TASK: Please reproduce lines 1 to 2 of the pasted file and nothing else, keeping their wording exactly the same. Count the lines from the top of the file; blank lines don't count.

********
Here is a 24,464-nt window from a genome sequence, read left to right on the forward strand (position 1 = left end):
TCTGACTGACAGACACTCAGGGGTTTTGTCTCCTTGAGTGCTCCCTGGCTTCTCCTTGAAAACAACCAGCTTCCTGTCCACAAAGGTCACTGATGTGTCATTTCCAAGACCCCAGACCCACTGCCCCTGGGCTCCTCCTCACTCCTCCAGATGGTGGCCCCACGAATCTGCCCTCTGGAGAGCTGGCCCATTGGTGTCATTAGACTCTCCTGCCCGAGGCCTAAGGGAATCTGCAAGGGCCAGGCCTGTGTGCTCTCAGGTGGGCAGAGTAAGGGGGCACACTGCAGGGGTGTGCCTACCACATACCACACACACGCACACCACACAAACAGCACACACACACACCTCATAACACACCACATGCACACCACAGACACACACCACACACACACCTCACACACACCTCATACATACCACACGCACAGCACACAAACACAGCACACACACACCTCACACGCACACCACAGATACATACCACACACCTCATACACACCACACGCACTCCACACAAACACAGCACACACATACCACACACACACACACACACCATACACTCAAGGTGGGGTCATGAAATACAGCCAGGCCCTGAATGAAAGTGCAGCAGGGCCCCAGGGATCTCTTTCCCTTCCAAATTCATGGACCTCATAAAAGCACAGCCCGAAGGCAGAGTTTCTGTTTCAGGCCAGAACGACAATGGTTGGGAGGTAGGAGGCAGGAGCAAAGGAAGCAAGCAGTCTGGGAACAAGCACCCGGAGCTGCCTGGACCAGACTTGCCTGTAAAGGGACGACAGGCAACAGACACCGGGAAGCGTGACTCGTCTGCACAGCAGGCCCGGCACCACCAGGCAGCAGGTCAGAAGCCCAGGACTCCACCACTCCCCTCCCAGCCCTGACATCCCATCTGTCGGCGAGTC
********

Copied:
Here is a 24,464-nt window from a genome sequence, read left to right on the forward strand (position 1 = left end):
TCTGACTGACAGACACTCAGGGGTTTTGTCTCCTTGAGTGCTCCCTGGCTTCTCCTTGAAAACAACCAGCTTCCTGTCCACAAAGGTCACTGATGTGTCATTTCCAAGACCCCAGACCCACTGCCCCTGGGCTCCTCCTCACTCCTCCAGATGGTGGCCCCACGAATCTGCCCTCTGGAGAGCTGGCCCATTGGTGTCATTAGACTCTCCTGCCCGAGGCCTAAGGGAATCTGCAAGGGCCAGGCCTGTGTGCTCTCAGGTGGGCAGAGTAAGGGGGCACACTGCAGGGGTGTGCCTACCACATACCACACACACGCACACCACACAAACAGCACACACACACACCTCATAACACACCACATGCACACCACAGACACACACCACACACACACCTCACACACACCTCATACATACCACACGCACAGCACACAAACACAGCACACACACACCTCACACGCACACCACAGATACATACCACACACCTCATACACACCACACGCACTCCACACAAACACAGCACACACATACCACACACACACACACACACCATACACTCAAGGTGGGGTCATGAAATACAGCCAGGCCCTGAATGAAAGTGCAGCAGGGCCCCAGGGATCTCTTTCCCTTCCAAATTCATGGACCTCATAAAAGCACAGCCCGAAGGCAGAGTTTCTGTTTCAGGCCAGAACGACAATGGTTGGGAGGTAGGAGGCAGGAGCAAAGGAAGCAAGCAGTCTGGGAACAAGCACCCGGAGCTGCCTGGACCAGACTTGCCTGTAAAGGGACGACAGGCAACAGACACCGGGAAGCGTGACTCGTCTGCACAGCAGGCCCGGCACCACCAGGCAGCAGGTCAGAAGCCCAGGACTCCACCACTCCCCTCCCAGCCCTGACATCCCATCTGTCGGCGAGTC